You can browse the map, or search for a specific place. Clicking on a pin brings up a link to that series in the catalogue, so users can click straight through and view the items we have for that place in that collection.

Clicking on the pin for Sledmere brings up catalogue links on the left

Another interesting function of the map is that it gives a visual representation of how landed families’ property was distributed. For instance, we can see that the Sykes family’s property was concentrated in the East Yorkshire area:

Most of the Sykes family's property is in East Yorkshire, with just a few pins elsewhere in England

while the Stapleton family held much less property in East Yorkshire, but more in North Yorkshire and up towards Newcastle:

The Stapleton family's property is mainly in North Yorkshire, the Yorkshire Dales and the north east, with a few pins elsewhere in England

The most far-flung properties are in the West Indies:

Pins show property in Jamaica and the British Virgin Islands

The purple pin on the right leads us to U DDCA2/46/1, a conveyance of a sugar plantation called Strawberry Hill, which was sold for 96,500 pieces of eight in 1795. 

The green pin on the left leads us to a series of records including U DDCV/198/1, a conveyance of plantations called Hampstead and Retreat, Mount Lebanon, and Coxheath or Lagoon Penn, along with 328 slaves, stock and implements.

Why not browse the map and see what you find? 

For more information about our family and estate collections, have a look at our research guide.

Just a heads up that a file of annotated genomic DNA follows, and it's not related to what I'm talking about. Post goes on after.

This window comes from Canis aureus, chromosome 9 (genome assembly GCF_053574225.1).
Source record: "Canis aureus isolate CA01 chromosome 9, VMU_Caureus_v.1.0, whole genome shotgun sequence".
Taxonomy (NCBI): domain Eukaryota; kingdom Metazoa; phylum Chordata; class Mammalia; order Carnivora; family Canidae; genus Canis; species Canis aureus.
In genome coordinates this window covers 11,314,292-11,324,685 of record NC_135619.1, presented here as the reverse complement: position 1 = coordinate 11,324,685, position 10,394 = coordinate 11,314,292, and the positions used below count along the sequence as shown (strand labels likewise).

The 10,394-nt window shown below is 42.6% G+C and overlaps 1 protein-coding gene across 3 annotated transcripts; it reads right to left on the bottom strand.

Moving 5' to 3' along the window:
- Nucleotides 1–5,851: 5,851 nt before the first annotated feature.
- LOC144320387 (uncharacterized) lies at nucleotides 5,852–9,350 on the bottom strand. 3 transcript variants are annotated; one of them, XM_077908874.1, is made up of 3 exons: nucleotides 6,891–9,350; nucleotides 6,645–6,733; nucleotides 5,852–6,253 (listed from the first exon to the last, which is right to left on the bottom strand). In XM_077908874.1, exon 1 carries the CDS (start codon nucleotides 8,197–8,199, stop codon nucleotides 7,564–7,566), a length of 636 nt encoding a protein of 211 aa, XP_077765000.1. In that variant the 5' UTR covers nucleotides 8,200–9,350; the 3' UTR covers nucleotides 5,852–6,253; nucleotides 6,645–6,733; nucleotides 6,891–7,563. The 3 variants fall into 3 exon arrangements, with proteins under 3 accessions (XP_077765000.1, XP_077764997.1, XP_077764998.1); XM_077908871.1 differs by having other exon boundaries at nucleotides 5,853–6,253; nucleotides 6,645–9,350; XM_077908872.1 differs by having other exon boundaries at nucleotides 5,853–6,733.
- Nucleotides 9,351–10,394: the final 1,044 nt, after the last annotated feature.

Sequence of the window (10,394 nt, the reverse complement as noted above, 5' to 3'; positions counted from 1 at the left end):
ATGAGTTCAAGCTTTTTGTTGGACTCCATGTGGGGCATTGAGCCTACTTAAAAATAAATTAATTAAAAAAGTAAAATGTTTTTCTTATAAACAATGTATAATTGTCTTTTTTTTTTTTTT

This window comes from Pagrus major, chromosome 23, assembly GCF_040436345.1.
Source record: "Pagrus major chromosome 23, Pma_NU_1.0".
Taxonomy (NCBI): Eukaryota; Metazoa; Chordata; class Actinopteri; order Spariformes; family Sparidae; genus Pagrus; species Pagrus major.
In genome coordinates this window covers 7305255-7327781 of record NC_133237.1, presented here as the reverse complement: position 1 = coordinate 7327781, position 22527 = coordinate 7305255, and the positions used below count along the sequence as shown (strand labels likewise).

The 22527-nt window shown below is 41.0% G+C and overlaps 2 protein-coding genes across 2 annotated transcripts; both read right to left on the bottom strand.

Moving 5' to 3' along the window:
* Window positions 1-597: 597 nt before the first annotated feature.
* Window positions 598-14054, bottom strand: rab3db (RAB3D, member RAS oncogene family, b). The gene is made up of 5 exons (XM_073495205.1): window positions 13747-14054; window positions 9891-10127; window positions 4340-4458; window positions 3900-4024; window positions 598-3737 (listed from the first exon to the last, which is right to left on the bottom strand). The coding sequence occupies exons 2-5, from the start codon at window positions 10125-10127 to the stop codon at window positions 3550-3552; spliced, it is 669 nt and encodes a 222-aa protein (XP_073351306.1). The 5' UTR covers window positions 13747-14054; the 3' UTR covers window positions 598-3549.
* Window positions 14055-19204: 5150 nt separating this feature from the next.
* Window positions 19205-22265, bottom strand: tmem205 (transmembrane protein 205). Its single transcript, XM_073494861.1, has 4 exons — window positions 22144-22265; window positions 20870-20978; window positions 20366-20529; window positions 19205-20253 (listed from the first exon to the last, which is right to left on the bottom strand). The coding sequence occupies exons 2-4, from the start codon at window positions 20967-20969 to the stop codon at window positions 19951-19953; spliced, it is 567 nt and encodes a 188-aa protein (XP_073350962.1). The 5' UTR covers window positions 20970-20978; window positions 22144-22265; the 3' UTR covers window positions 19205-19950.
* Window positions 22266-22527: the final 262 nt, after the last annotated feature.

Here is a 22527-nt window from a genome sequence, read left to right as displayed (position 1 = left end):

Sunday, 1 April 2018

Unicorns in Towthorpe?

You never know what you’ll find amongst the documents in an archive. While working on one of our family and estate collections recently I came across an inventory which seemed to have gone unremarked since it was originally catalogued many years ago.

Inventory of the goods and chattels of John Taylor of Towthorpe
U DDLG/52/81, inventory of John Taylor

Inventories were taken after someone died, listing all their goods and property in order to value their estate. Inventories included things like money and personal possessions, but also household goods and animals.

This inventory records the goods and chattels of John Taylor of Towthorpe, a hamlet in the East Riding of Yorkshire a few miles from Driffield. It was taken on 20 March 1688 and records the few valuable possessions John left: money, a chest and a coffer, and some livestock.

Extract from U DDLG/52/81, Inventory of John Taylor

This entry records “54 unicorn, wintered abroad [i.e. fed and sheltered on someone else’s land]”. This small herd of unicorns was worth £10 “over and above about £4 paid for their wintering.” It is not recorded where they spent the winter, or what they ate.

This is the first mythical creature I’ve located amongst our documents, but there may be more. If you’ve found any, please let us know!